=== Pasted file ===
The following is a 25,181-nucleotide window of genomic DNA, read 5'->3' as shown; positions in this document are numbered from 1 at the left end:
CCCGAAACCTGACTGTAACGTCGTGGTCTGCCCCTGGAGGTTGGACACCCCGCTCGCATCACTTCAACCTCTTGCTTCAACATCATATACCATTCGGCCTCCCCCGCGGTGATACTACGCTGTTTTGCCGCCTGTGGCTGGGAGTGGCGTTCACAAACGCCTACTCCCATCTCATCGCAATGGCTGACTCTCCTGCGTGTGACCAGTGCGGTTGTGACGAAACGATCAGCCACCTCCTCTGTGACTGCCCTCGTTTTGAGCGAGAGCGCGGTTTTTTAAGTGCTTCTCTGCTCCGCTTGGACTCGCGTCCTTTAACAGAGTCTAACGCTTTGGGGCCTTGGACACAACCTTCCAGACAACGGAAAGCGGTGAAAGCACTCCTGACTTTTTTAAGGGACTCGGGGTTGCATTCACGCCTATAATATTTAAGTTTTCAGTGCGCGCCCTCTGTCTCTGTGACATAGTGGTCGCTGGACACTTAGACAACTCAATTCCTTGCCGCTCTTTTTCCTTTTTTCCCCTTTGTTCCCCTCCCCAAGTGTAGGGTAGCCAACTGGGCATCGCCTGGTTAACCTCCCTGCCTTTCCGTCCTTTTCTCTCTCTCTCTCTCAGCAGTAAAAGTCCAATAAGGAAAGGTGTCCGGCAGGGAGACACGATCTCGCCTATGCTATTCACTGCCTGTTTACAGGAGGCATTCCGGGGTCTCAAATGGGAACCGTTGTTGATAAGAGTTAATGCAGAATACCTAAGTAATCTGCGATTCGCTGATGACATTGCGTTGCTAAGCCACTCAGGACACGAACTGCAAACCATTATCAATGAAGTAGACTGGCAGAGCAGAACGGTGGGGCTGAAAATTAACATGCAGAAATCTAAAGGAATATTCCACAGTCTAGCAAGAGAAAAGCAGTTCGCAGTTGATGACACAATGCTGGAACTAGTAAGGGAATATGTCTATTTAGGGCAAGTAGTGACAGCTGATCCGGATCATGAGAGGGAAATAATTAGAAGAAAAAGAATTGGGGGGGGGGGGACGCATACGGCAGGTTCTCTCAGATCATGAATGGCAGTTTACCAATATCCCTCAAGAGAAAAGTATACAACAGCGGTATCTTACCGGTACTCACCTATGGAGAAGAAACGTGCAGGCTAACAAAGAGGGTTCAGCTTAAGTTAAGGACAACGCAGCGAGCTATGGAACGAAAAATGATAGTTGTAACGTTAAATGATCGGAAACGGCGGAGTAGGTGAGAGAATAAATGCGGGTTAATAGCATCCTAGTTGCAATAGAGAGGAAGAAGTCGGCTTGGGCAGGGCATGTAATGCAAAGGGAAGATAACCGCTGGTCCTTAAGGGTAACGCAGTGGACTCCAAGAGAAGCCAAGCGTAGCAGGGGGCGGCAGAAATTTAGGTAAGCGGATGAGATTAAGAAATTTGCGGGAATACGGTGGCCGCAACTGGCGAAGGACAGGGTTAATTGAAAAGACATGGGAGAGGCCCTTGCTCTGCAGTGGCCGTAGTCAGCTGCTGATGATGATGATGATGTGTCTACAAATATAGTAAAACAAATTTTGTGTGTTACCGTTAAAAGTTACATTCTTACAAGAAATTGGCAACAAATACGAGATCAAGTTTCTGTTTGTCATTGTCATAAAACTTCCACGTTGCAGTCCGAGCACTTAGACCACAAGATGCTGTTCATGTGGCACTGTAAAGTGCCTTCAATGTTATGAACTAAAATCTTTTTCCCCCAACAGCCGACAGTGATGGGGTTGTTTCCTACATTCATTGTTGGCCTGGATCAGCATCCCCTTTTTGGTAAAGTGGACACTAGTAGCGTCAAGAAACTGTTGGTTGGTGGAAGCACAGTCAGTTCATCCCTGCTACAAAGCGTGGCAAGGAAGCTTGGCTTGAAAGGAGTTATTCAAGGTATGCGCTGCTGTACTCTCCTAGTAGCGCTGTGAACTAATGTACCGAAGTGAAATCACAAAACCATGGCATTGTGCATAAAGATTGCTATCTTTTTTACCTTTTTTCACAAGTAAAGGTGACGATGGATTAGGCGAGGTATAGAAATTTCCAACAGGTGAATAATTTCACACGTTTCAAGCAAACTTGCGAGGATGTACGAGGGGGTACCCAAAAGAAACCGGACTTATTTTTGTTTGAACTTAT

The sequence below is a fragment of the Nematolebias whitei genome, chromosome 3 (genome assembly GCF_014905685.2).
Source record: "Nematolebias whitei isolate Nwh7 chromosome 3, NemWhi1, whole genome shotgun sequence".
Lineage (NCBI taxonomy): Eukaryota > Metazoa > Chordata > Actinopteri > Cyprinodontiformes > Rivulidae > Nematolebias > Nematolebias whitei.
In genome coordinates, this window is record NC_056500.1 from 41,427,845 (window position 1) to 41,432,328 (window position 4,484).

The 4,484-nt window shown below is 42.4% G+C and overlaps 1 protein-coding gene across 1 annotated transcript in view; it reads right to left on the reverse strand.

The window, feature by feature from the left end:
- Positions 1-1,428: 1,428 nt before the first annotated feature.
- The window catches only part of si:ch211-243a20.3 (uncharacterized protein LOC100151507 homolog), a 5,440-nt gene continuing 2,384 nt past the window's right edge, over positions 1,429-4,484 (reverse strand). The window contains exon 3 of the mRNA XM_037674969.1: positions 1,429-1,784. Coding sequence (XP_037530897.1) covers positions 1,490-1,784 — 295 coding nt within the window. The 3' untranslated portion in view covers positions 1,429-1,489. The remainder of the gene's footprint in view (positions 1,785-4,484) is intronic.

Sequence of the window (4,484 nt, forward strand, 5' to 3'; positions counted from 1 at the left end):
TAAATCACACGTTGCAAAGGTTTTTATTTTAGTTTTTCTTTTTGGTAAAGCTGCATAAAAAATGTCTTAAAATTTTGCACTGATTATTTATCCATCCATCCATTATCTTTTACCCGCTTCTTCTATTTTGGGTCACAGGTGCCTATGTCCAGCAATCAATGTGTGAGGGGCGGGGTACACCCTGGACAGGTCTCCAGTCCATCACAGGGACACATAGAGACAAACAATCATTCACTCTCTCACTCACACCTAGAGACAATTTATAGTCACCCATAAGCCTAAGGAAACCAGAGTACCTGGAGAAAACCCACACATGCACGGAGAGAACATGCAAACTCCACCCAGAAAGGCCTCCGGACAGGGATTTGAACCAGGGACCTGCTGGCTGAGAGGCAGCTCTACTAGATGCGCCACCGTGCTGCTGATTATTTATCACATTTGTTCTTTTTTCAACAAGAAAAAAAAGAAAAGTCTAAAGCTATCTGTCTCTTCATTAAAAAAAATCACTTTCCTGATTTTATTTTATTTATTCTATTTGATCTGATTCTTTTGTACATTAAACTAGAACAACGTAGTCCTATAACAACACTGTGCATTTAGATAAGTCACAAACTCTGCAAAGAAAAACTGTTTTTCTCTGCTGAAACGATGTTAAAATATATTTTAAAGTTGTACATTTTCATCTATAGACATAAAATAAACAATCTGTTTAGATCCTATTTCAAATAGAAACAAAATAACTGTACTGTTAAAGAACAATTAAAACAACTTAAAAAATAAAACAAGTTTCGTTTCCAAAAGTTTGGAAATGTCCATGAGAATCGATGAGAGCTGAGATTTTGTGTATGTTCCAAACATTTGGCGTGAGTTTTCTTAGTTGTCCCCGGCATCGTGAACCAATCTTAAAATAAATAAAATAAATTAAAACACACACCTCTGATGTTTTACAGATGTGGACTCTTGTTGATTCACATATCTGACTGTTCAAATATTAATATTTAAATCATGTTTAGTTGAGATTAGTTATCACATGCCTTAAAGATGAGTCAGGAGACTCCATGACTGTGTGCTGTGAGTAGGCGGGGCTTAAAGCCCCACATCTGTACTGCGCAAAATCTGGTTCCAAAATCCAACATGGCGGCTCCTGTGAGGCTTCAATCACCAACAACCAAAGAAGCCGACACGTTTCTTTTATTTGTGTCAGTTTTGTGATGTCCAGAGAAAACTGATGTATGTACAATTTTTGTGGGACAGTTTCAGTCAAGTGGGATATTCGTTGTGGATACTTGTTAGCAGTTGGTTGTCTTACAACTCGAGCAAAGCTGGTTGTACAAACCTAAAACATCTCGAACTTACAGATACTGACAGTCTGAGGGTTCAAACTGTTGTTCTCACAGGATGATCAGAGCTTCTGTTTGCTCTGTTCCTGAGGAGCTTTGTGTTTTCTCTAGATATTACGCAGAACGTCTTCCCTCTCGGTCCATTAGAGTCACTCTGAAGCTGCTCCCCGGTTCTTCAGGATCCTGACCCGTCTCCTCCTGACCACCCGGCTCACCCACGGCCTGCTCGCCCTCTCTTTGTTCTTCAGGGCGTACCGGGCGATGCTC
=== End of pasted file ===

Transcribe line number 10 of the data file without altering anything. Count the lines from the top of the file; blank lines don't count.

- The window catches only part of si:ch211-243a20.3 (uncharacterized protein LOC100151507 homolog), a 5,440-nt gene continuing 2,384 nt past the window's right edge, over positions 1,429-4,484 (reverse strand). The window contains exon 3 of the mRNA XM_037674969.1: positions 1,429-1,784. Coding sequence (XP_037530897.1) covers positions 1,490-1,784 — 295 coding nt within the window. The 3' untranslated portion in view covers positions 1,429-1,489. The remainder of the gene's footprint in view (positions 1,785-4,484) is intronic.